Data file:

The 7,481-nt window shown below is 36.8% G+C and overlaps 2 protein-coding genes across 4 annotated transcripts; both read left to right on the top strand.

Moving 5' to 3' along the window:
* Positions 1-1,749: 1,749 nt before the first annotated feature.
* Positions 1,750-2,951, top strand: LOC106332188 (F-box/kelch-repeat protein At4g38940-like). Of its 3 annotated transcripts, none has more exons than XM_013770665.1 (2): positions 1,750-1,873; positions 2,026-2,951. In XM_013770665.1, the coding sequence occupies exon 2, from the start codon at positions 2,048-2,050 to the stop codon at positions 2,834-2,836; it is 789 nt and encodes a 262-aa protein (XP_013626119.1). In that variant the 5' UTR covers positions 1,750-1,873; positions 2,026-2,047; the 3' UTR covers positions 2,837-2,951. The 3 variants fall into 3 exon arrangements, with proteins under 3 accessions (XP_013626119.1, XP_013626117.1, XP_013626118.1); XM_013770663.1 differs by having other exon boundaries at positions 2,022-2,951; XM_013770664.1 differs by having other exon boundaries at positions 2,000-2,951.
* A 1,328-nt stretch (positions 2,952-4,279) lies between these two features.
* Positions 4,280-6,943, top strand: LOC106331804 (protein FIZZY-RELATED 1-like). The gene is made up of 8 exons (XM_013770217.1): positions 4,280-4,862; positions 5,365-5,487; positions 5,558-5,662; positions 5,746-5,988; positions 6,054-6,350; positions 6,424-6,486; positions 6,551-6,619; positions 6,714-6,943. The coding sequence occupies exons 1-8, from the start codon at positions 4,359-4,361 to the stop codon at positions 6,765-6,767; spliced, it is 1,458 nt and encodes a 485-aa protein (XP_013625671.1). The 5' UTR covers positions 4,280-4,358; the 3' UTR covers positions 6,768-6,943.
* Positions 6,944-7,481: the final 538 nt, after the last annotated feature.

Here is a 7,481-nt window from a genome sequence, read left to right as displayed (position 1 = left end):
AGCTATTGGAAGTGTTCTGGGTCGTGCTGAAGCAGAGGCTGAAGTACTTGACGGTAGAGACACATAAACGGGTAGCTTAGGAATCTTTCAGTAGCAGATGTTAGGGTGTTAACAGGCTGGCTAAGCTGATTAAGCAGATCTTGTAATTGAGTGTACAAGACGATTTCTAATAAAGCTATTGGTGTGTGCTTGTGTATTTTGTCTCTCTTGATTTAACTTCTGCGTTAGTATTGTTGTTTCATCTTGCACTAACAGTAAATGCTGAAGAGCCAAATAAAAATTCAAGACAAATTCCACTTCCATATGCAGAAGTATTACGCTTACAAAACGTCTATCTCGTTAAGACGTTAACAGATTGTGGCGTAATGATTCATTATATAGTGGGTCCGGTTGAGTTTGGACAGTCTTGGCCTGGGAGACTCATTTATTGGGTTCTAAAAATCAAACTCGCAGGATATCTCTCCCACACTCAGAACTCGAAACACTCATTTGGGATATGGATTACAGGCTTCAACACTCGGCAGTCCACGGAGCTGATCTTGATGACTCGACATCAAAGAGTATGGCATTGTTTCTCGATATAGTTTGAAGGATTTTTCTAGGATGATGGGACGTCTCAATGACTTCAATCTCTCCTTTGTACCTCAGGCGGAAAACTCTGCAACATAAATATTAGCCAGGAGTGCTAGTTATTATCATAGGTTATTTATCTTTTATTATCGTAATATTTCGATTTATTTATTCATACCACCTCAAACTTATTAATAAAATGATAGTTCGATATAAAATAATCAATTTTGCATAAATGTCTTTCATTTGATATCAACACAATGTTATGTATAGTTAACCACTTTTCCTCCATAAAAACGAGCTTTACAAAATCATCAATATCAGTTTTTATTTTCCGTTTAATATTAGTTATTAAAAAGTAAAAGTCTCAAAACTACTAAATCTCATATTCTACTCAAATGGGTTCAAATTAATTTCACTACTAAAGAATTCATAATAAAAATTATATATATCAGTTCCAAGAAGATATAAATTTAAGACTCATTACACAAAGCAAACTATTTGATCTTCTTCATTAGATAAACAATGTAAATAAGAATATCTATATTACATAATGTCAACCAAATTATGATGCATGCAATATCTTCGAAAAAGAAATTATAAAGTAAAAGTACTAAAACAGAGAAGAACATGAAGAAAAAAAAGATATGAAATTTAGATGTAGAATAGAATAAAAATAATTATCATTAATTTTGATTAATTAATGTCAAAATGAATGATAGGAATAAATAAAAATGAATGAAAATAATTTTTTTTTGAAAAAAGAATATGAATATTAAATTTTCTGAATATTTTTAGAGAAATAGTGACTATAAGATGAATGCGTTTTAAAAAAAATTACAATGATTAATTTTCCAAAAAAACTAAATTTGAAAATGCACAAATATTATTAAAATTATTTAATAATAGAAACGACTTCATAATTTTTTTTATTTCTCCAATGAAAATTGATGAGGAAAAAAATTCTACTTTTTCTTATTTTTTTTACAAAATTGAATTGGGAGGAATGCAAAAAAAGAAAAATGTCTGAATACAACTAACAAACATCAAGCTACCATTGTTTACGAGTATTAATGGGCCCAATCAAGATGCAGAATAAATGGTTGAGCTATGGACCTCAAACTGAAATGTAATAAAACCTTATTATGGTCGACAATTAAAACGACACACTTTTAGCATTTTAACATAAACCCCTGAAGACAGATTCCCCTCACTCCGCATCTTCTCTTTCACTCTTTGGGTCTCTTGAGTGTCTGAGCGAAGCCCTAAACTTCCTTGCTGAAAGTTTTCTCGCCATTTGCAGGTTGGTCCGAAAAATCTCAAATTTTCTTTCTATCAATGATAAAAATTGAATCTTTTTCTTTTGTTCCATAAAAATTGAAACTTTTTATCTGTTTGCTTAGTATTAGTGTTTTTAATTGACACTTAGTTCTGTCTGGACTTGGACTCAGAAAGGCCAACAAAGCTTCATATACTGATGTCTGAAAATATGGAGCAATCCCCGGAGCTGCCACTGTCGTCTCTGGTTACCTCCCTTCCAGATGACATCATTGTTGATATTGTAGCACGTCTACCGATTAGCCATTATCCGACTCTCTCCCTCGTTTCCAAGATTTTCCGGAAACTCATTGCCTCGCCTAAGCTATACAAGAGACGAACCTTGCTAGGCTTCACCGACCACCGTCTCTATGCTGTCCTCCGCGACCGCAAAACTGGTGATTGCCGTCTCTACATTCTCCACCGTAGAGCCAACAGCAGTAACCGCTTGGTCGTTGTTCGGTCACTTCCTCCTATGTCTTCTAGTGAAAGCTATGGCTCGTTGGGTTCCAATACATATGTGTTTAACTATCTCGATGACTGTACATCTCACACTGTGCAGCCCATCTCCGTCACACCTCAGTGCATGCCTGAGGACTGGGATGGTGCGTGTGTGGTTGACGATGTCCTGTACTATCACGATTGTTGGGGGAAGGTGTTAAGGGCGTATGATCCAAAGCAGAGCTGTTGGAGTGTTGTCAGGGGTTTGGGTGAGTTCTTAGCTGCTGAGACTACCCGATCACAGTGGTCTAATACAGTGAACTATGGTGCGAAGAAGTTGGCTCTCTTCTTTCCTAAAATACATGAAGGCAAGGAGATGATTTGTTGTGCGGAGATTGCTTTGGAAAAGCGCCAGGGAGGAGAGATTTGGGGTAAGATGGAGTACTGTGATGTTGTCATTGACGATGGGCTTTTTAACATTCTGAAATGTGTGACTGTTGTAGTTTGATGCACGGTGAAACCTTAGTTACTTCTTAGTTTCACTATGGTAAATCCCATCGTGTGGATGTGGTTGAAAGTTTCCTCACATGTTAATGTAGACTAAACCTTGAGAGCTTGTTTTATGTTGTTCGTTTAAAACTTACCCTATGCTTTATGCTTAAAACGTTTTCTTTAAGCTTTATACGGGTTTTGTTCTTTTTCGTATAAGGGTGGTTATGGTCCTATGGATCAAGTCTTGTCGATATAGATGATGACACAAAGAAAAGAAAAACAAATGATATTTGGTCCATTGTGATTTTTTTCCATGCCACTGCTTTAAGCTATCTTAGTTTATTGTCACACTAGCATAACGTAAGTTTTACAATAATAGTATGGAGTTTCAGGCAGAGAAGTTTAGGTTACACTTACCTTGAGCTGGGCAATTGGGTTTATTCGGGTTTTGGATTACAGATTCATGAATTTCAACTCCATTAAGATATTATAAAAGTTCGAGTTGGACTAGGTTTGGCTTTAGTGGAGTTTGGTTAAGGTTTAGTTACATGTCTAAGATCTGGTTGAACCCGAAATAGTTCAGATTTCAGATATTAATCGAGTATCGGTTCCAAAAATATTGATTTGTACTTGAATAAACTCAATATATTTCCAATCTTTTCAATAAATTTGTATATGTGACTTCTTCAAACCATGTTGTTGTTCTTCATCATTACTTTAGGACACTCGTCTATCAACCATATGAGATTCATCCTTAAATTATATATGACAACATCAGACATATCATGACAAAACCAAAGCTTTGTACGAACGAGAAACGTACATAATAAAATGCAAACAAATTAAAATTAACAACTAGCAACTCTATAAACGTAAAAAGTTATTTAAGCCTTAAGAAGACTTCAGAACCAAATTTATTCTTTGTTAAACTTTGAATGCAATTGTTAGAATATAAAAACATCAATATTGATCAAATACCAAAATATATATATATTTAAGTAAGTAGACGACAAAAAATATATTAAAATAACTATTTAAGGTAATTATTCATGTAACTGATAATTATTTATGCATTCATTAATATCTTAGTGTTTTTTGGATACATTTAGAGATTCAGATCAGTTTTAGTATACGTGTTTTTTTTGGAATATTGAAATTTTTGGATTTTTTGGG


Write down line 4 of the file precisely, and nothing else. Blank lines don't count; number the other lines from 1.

* Positions 1,750-2,951, top strand: LOC106332188 (F-box/kelch-repeat protein At4g38940-like). Of its 3 annotated transcripts, none has more exons than XM_013770665.1 (2): positions 1,750-1,873; positions 2,026-2,951. In XM_013770665.1, the coding sequence occupies exon 2, from the start codon at positions 2,048-2,050 to the stop codon at positions 2,834-2,836; it is 789 nt and encodes a 262-aa protein (XP_013626119.1). In that variant the 5' UTR covers positions 1,750-1,873; positions 2,026-2,047; the 3' UTR covers positions 2,837-2,951. The 3 variants fall into 3 exon arrangements, with proteins under 3 accessions (XP_013626119.1, XP_013626117.1, XP_013626118.1); XM_013770663.1 differs by having other exon boundaries at positions 2,022-2,951; XM_013770664.1 differs by having other exon boundaries at positions 2,000-2,951.